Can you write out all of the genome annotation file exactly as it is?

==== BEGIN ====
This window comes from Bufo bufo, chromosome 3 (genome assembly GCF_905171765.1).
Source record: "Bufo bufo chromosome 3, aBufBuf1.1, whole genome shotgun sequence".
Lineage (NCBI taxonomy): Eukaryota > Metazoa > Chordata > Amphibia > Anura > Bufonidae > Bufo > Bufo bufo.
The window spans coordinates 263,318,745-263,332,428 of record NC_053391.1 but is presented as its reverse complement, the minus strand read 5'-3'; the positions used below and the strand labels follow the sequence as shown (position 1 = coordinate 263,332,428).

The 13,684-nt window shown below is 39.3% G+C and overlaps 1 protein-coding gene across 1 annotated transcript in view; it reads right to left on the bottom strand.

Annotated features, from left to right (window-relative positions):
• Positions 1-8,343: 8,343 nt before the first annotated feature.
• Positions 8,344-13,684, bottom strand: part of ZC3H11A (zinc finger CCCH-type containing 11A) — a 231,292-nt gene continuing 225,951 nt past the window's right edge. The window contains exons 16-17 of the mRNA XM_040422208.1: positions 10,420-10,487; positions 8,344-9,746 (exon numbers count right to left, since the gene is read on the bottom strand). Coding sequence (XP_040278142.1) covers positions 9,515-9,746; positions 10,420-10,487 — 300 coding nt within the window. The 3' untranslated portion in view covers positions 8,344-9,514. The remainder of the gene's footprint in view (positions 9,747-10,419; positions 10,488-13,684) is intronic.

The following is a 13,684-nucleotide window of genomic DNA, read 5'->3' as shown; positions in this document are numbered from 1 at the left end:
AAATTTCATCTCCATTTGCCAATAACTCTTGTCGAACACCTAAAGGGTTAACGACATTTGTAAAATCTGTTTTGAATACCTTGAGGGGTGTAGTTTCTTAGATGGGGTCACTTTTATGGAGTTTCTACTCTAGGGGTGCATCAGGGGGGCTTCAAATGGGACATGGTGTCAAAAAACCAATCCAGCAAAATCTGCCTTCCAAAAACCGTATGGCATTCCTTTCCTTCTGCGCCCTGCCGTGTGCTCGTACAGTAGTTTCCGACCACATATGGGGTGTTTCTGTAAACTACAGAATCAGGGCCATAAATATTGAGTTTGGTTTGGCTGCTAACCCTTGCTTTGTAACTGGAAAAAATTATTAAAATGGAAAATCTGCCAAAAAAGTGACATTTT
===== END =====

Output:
This window comes from Bufo bufo, chromosome 3 (genome assembly GCF_905171765.1).
Source record: "Bufo bufo chromosome 3, aBufBuf1.1, whole genome shotgun sequence".
Lineage (NCBI taxonomy): Eukaryota > Metazoa > Chordata > Amphibia > Anura > Bufonidae > Bufo > Bufo bufo.
The window spans coordinates 263,318,745-263,332,428 of record NC_053391.1 but is presented as its reverse complement, the minus strand read 5'-3'; the positions used below and the strand labels follow the sequence as shown (position 1 = coordinate 263,332,428).

The 13,684-nt window shown below is 39.3% G+C and overlaps 1 protein-coding gene across 1 annotated transcript in view; it reads right to left on the bottom strand.

Annotated features, from left to right (window-relative positions):
• Positions 1-8,343: 8,343 nt before the first annotated feature.
• Positions 8,344-13,684, bottom strand: part of ZC3H11A (zinc finger CCCH-type containing 11A) — a 231,292-nt gene continuing 225,951 nt past the window's right edge. The window contains exons 16-17 of the mRNA XM_040422208.1: positions 10,420-10,487; positions 8,344-9,746 (exon numbers count right to left, since the gene is read on the bottom strand). Coding sequence (XP_040278142.1) covers positions 9,515-9,746; positions 10,420-10,487 — 300 coding nt within the window. The 3' untranslated portion in view covers positions 8,344-9,514. The remainder of the gene's footprint in view (positions 9,747-10,419; positions 10,488-13,684) is intronic.

The following is a 13,684-nucleotide window of genomic DNA, read 5'->3' as shown; positions in this document are numbered from 1 at the left end:
AAATTTCATCTCCATTTGCCAATAACTCTTGTCGAACACCTAAAGGGTTAACGACATTTGTAAAATCTGTTTTGAATACCTTGAGGGGTGTAGTTTCTTAGATGGGGTCACTTTTATGGAGTTTCTACTCTAGGGGTGCATCAGGGGGGCTTCAAATGGGACATGGTGTCAAAAAACCAATCCAGCAAAATCTGCCTTCCAAAAACCGTATGGCATTCCTTTCCTTCTGCGCCCTGCCGTGTGCTCGTACAGTAGTTTCCGACCACATATGGGGTGTTTCTGTAAACTACAGAATCAGGGCCATAAATATTGAGTTTGGTTTGGCTGCTAACCCTTGCTTTGTAACTGGAAAAAATTATTAAAATGGAAAATCTGCCAAAAAAGTGACATTTT